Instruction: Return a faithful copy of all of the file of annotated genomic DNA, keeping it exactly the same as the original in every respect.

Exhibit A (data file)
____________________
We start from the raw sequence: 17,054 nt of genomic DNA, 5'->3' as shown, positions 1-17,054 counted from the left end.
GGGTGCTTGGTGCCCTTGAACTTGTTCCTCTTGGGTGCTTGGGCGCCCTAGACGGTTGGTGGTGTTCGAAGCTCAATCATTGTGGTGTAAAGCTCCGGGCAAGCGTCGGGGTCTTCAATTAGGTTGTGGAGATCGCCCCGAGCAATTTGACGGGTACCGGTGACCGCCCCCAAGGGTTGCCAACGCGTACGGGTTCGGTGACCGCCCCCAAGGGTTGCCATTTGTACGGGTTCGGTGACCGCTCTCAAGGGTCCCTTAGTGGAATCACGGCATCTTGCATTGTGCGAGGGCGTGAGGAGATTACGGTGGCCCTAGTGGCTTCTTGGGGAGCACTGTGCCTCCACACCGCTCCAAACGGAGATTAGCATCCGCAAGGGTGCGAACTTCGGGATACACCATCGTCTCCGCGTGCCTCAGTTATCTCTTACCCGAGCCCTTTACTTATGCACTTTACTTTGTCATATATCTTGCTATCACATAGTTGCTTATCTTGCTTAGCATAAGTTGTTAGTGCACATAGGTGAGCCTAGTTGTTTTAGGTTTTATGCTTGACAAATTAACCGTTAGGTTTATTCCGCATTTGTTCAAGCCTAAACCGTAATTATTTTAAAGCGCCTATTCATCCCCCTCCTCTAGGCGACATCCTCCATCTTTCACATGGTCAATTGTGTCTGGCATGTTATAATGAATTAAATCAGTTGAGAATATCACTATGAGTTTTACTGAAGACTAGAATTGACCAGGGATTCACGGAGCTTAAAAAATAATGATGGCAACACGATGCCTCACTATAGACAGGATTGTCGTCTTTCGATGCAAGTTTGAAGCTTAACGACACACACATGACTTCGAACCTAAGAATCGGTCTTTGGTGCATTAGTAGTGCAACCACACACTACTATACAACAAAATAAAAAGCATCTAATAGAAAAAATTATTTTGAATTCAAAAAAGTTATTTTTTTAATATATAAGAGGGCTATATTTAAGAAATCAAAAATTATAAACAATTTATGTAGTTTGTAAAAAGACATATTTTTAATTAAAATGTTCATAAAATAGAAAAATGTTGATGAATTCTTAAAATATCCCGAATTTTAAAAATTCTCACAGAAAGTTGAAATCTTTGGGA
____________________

We start from the raw sequence: 17,054 nt of genomic DNA, 5'->3' as shown, positions 1-17,054 counted from the left end.
GGGTGCTTGGTGCCCTTGAACTTGTTCCTCTTGGGTGCTTGGGCGCCCTAGACGGTTGGTGGTGTTCGAAGCTCAATCATTGTGGTGTAAAGCTCCGGGCAAGCGTCGGGGTCTTCAATTAGGTTGTGGAGATCGCCCCGAGCAATTTGACGGGTACCGGTGACCGCCCCCAAGGGTTGCCAACGCGTACGGGTTCGGTGACCGCCCCCAAGGGTTGCCATTTGTACGGGTTCGGTGACCGCTCTCAAGGGTCCCTTAGTGGAATCACGGCATCTTGCATTGTGCGAGGGCGTGAGGAGATTACGGTGGCCCTAGTGGCTTCTTGGGGAGCACTGTGCCTCCACACCGCTCCAAACGGAGATTAGCATCCGCAAGGGTGCGAACTTCGGGATACACCATCGTCTCCGCGTGCCTCAGTTATCTCTTACCCGAGCCCTTTACTTATGCACTTTACTTTGTCATATATCTTGCTATCACATAGTTGCTTATCTTGCTTAGCATAAGTTGTTAGTGCACATAGGTGAGCCTAGTTGTTTTAGGTTTTATGCTTGACAAATTAACCGTTAGGTTTATTCCGCATTTGTTCAAGCCTAAACCGTAATTATTTTAAAGCGCCTATTCATCCCCCTCCTCTAGGCGACATCCTCCATCTTTCACATGGTCAATTGTGTCTGGCATGTTATAATGAATTAAATCAGTTGAGAATATCACTATGAGTTTTACTGAAGACTAGAATTGACCAGGGATTCACGGAGCTTAAAAAATAATGATGGCAACACGATGCCTCACTATAGACAGGATTGTCGTCTTTCGATGCAAGTTTGAAGCTTAACGACACACACATGACTTCGAACCTAAGAATCGGTCTTTGGTGCATTAGTAGTGCAACCACACACTACTATACAACAAAATAAAAAGCATCTAATAGAAAAAATTATTTTGAATTCAAAAAAGTTATTTTTTTAATATATAAGAGGGCTATATTTAAGAAATCAAAAATTATAAACAATTTATGTAGTTTGTAAAAAGACATATTTTTAATTAAAATGTTCATAAAATAGAAAAATGTTGATGAATTCTTAAAATATCCCGAATTTTAAAAATTCTCACAGAAAGTTGAAATCTTTGGGA